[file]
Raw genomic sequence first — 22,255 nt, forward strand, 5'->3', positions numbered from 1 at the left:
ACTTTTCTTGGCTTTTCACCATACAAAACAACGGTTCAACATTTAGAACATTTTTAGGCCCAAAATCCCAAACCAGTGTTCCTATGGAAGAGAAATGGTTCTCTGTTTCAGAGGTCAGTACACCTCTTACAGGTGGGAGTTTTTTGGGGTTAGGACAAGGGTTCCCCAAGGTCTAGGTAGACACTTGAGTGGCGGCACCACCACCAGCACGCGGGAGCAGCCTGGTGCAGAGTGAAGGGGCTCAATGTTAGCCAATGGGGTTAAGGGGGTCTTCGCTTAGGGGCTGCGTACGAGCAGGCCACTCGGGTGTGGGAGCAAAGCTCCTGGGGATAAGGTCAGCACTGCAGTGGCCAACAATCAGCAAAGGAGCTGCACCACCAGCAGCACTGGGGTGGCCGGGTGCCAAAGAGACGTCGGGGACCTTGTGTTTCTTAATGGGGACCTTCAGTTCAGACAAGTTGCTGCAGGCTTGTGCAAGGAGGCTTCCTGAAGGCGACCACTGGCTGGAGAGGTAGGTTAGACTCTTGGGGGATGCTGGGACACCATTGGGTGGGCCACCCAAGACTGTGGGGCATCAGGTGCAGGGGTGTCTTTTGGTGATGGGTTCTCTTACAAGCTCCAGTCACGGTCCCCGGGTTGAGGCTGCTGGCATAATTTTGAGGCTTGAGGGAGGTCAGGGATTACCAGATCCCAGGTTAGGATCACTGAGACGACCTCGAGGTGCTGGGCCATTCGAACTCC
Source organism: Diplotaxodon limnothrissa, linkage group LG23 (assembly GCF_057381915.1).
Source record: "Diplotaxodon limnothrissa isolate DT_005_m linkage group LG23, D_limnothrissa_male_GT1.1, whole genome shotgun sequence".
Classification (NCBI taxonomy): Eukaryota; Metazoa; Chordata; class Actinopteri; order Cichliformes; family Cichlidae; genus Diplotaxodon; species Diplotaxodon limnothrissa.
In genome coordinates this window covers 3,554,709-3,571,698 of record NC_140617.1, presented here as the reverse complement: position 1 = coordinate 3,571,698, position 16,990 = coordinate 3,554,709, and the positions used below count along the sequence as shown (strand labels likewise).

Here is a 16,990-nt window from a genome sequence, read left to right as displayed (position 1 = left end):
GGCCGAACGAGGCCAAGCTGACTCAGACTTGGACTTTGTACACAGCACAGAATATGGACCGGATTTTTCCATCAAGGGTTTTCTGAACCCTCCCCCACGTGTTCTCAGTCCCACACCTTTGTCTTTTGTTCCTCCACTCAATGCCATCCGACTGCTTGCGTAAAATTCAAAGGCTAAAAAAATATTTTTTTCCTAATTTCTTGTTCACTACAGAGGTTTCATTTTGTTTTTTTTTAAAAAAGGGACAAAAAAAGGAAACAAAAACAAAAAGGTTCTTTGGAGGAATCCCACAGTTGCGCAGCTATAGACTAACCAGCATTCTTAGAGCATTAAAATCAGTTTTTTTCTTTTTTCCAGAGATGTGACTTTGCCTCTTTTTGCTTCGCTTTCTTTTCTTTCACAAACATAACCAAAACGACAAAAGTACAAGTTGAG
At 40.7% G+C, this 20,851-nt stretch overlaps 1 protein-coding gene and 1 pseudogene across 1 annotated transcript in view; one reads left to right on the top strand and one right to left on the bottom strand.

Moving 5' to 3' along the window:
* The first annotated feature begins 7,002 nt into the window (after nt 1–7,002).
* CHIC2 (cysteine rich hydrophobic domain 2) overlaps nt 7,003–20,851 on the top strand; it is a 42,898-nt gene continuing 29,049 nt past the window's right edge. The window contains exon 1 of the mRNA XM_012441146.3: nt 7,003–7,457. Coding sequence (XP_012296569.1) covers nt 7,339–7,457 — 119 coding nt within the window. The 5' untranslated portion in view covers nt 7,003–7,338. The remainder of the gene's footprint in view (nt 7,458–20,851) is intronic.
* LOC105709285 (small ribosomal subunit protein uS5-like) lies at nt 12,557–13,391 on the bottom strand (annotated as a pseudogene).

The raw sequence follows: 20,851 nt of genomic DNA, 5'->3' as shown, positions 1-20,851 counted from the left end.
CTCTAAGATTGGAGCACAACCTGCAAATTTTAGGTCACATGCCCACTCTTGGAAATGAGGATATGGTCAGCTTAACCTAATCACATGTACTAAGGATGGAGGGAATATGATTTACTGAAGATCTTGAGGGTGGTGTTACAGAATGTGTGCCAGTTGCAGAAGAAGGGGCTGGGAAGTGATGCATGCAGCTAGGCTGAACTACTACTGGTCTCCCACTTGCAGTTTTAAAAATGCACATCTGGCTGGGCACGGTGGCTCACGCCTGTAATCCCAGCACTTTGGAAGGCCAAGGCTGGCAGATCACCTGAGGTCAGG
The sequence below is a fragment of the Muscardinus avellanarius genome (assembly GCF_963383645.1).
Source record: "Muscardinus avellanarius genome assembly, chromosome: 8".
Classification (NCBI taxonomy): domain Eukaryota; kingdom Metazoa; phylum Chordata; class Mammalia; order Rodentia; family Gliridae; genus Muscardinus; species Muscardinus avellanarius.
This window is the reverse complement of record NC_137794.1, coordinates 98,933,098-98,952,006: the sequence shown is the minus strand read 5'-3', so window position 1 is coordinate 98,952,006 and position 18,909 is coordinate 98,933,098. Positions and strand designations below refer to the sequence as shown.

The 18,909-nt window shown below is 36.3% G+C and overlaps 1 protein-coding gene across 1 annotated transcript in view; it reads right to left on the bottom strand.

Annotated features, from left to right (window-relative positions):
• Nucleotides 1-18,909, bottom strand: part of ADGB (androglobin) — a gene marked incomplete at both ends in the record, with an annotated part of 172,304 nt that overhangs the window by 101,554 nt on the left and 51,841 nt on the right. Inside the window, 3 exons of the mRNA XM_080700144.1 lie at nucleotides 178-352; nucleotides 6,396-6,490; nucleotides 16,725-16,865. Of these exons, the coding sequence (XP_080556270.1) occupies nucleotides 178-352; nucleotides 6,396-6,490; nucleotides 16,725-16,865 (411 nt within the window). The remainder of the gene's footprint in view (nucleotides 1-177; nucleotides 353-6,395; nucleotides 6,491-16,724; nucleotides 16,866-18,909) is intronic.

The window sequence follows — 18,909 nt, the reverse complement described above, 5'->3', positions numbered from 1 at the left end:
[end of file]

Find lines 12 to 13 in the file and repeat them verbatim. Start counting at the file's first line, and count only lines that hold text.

* CHIC2 (cysteine rich hydrophobic domain 2) overlaps nt 7,003–20,851 on the top strand; it is a 42,898-nt gene continuing 29,049 nt past the window's right edge. The window contains exon 1 of the mRNA XM_012441146.3: nt 7,003–7,457. Coding sequence (XP_012296569.1) covers nt 7,339–7,457 — 119 coding nt within the window. The 5' untranslated portion in view covers nt 7,003–7,338. The remainder of the gene's footprint in view (nt 7,458–20,851) is intronic.
* LOC105709285 (small ribosomal subunit protein uS5-like) lies at nt 12,557–13,391 on the bottom strand (annotated as a pseudogene).